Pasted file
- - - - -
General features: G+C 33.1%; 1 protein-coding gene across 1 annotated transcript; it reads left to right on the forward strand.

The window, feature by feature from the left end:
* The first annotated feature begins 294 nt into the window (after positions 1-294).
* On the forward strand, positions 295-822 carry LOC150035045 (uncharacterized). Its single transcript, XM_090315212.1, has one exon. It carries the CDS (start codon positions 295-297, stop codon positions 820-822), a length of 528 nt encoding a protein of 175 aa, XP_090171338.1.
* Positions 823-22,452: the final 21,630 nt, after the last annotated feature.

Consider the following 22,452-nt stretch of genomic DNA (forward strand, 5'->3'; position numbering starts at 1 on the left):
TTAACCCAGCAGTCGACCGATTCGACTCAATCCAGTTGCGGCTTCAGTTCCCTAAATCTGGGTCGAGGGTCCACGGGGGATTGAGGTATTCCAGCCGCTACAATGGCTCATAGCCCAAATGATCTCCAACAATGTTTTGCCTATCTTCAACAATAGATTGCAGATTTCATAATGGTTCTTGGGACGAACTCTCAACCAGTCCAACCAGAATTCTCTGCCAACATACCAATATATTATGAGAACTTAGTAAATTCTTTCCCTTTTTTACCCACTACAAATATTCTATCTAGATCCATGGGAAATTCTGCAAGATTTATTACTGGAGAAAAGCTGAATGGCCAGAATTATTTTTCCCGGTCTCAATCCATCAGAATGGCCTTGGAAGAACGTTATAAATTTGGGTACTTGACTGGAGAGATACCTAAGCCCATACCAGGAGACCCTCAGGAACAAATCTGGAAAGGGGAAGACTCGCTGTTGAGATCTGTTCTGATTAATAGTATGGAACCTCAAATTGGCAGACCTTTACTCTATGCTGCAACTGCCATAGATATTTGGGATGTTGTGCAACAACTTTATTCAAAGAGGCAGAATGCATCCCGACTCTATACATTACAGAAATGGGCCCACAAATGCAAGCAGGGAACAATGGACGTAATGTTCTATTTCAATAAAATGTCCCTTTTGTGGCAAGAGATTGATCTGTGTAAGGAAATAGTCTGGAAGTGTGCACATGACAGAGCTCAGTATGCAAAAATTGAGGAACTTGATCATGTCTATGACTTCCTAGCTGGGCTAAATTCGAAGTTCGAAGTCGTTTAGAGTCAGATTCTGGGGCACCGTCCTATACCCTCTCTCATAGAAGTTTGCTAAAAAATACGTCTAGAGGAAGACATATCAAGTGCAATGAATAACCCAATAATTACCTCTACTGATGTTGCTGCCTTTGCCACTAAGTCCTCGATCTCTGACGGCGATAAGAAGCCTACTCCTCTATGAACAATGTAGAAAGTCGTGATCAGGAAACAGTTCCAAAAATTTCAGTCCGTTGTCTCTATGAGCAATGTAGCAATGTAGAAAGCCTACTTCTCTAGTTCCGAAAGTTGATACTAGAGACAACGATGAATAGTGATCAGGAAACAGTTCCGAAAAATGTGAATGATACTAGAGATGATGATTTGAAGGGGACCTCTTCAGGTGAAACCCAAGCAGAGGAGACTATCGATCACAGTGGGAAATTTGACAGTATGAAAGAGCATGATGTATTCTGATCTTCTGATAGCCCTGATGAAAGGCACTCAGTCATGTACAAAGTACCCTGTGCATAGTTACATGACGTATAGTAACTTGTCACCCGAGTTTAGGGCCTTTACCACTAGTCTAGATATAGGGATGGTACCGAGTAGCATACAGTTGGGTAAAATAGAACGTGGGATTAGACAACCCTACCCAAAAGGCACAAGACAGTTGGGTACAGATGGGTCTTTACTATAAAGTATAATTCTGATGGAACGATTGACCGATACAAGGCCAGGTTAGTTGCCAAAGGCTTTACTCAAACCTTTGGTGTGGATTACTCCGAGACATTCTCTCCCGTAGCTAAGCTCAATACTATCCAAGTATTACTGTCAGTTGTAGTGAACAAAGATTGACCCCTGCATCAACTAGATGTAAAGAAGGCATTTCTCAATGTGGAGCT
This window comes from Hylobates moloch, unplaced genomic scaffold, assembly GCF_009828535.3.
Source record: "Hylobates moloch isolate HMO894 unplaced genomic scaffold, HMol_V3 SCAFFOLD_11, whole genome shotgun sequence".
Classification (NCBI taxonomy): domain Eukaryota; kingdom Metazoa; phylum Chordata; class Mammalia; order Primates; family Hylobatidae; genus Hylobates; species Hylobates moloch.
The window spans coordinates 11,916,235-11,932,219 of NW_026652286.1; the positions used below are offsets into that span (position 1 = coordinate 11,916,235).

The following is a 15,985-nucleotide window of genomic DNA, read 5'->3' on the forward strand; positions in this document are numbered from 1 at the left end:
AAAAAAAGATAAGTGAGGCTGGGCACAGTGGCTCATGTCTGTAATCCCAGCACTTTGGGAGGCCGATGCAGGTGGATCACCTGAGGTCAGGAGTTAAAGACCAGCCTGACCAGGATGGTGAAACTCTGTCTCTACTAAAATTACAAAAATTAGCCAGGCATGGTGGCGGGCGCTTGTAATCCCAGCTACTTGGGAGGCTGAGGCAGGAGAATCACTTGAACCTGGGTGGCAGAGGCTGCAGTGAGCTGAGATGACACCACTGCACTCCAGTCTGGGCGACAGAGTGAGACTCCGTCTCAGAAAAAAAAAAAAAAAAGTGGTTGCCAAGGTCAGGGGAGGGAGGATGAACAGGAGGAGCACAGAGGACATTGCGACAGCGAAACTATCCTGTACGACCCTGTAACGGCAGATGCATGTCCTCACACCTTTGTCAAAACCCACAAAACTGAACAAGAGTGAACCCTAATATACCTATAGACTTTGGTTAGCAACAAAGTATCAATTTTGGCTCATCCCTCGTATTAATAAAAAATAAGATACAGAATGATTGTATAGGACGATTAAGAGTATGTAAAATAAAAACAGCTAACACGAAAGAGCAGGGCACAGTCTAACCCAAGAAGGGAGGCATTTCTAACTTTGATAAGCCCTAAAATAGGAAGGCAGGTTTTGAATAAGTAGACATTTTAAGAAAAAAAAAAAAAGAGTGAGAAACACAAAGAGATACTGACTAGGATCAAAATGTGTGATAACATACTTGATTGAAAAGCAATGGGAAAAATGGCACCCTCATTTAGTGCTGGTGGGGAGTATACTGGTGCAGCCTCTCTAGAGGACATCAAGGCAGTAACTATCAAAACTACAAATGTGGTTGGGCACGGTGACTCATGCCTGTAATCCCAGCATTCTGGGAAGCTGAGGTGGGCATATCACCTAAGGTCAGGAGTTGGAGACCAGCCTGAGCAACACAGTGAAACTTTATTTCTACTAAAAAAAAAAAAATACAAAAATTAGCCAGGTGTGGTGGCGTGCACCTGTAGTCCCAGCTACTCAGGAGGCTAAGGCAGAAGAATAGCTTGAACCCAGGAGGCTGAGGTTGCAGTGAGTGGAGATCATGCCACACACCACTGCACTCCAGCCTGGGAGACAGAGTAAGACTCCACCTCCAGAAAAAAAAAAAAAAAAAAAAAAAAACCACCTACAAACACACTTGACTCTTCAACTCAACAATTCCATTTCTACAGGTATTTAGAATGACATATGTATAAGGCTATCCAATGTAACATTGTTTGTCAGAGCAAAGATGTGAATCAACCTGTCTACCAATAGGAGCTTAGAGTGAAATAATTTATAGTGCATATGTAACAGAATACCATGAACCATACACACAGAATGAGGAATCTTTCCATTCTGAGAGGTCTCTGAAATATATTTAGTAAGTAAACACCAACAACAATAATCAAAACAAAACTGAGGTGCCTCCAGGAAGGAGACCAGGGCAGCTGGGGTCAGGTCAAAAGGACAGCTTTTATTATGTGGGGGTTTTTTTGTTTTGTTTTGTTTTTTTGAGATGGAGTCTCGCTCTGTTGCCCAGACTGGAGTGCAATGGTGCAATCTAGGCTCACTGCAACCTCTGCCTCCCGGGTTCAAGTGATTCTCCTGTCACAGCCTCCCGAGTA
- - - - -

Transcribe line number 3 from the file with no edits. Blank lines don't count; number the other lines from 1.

* The first annotated feature begins 294 nt into the window (after positions 1-294).